Now it was Pound’s turn to be discouraged. “I am a good deal troubled about the Committee on Administrative Law,” he confided to a former student.
There seems to be a desire to push me into an immediate report of some sort on a matter which seems to me to require very thorough preparation. One of the best jobs I ever did was in the report on reform of legal procedure to the American Bar Association in 1909. Nearly everything which I urged then in the face of much opposition has now become generally recognized and is largely put into effect, or is being put into effect. I should like to make a thoroughgoing report of the same kind as to administrative law, but that cannot be done if I am to rush into print with something about current propositions.In January he offered to resign, “in view of the evident demand to do a good deal at once which I do not see how to do without an amount of immediate study that I cannot possibly give to it. . . . If you think that more rapid progress ought to be made,” he wrote to Vanderbilt, “do not hesitate in saying so and relieving me of the Chairmanship.”
Vanderbilt blinked. He urged Pound to stay on and, by way of commiseration, said of McGuire, “I hate to dignify him by calling him a pest, but I think that is the proper designation.” Reassured, Pound turned to his task. “From now on I am devoting one day each week to the report on administrative law until my work is complete,” he explained to the ABA’s secretary. More frustration awaited him, however, as McGuire and another committee member, the lawyer and political scientist Walter F. Dodd, refused to rubberstamp a draft of his report. “I wish devoutly I had never undertaken to have anything to do with the Committee on Administrative Law, which has harassed me beyond belief,” he confessed in April 1937, with the deadline for the final draft looming. “Colonel McGuire and Mr. Dodd are terribly persistent. The one seems to want a court set up so he can be Chief Justice. The other is firmly set for administrative absolutism and wants the Committee to do nothing so that the administrative absolutist program can go on.”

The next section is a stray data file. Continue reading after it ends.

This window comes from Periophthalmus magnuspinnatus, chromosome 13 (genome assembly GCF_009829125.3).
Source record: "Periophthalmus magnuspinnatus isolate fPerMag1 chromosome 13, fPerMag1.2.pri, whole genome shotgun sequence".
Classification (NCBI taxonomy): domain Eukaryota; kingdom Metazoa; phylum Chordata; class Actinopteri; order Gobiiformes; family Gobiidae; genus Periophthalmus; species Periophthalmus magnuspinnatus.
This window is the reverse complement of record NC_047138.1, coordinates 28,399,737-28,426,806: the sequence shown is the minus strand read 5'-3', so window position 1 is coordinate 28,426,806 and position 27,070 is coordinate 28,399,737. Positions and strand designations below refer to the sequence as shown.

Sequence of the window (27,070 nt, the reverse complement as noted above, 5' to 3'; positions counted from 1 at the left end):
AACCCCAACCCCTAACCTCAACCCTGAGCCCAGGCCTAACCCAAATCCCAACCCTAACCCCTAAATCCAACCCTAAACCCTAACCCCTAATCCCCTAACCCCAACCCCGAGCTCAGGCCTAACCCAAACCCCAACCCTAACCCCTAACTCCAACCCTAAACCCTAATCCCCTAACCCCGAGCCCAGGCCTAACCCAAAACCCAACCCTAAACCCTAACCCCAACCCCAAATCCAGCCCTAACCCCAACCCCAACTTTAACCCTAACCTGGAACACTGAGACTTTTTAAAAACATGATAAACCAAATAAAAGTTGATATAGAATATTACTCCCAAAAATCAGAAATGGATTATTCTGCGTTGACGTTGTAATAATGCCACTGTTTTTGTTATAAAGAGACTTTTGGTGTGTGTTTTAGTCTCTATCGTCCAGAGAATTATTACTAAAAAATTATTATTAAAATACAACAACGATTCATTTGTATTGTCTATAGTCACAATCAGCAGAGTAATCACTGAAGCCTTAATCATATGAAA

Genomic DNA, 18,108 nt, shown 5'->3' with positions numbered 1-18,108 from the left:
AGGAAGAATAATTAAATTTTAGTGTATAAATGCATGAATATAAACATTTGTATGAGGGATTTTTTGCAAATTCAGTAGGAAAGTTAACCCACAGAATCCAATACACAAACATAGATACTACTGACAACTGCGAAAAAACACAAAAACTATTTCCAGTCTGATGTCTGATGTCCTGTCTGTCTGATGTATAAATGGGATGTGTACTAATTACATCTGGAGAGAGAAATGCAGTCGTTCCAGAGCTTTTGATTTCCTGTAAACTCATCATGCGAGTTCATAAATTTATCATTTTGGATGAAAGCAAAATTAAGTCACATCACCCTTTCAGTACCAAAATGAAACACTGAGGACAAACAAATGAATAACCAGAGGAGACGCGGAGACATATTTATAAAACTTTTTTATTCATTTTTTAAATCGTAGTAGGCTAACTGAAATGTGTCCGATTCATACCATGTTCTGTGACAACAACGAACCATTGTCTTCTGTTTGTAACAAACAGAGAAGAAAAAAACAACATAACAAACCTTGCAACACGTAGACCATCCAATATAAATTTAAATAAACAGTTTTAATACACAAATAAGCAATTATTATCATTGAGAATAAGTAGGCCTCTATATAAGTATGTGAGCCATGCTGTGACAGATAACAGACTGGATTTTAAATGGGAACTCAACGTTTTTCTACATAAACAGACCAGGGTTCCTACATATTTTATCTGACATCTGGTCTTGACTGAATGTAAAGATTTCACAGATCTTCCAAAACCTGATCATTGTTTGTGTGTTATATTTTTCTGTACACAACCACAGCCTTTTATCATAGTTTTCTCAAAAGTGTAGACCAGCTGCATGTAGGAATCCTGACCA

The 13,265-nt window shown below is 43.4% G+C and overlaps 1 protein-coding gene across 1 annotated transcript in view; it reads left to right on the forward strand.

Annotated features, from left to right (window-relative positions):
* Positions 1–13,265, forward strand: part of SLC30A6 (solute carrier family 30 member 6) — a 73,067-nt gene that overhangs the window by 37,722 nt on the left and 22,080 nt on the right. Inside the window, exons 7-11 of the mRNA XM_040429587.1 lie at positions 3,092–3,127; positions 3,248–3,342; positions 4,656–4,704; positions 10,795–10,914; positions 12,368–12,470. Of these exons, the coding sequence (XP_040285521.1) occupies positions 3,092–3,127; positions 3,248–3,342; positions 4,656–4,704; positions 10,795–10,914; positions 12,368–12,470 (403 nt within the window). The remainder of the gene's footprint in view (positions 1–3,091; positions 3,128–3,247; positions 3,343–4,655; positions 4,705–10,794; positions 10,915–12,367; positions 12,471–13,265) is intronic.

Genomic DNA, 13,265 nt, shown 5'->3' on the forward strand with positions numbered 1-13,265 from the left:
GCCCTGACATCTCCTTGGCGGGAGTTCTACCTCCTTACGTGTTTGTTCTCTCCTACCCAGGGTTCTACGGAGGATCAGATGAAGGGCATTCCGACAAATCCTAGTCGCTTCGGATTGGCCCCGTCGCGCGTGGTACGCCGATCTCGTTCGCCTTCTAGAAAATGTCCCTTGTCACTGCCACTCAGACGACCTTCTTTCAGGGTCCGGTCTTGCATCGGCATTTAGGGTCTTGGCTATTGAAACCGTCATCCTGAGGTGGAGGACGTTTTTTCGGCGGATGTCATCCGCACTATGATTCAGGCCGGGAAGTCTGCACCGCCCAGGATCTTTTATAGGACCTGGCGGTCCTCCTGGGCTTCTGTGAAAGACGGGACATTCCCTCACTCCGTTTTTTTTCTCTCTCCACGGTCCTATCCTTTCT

Reluctantly Pound agreed to convened the committee in Washington to work out their differences and then hurried to produce a draft embodying the resulting compromises. Still more provoking was the Board of Governors insistence that Pound produce a bill. Evidently, Pound thought that to keep him as chairman, Vanderbilt had agreed to task a committee of the Board of Governors with drawing up legislation, but “at the last minute, a board member insisted that it was the Special Committee’s job. When Pound refused to commit to “any detailed specific measure,” McGuire, in his own capacity, sent a slightly revised version of the previous year’s legislation to the Board of Governors. “Without the consent or knowledge” of the Special Committee, the board revised McGuire’s handiwork, appended it to Pound’s report, and inserted a reference to the bill in the committee report. Pound struck this out and would later protest, privately, that his committee “had nothing to do with that bill”; still the natural inference one would draw from the ABA’s conference program and annual report was that the former dean of the Harvard Law School had endorsed the measure that became the Walter-Logan bill.
In fact, Pound disapproved of the legislation, but he did not want to alienate the allies he counted on to resist “the general march of absolutism all over the world” with an unambiguous disavowal. Pound’s objections and his defense in his report not just of judicial supremacy, but the very idea of law as the “subjection of force to reason” will be the subjects of a future post.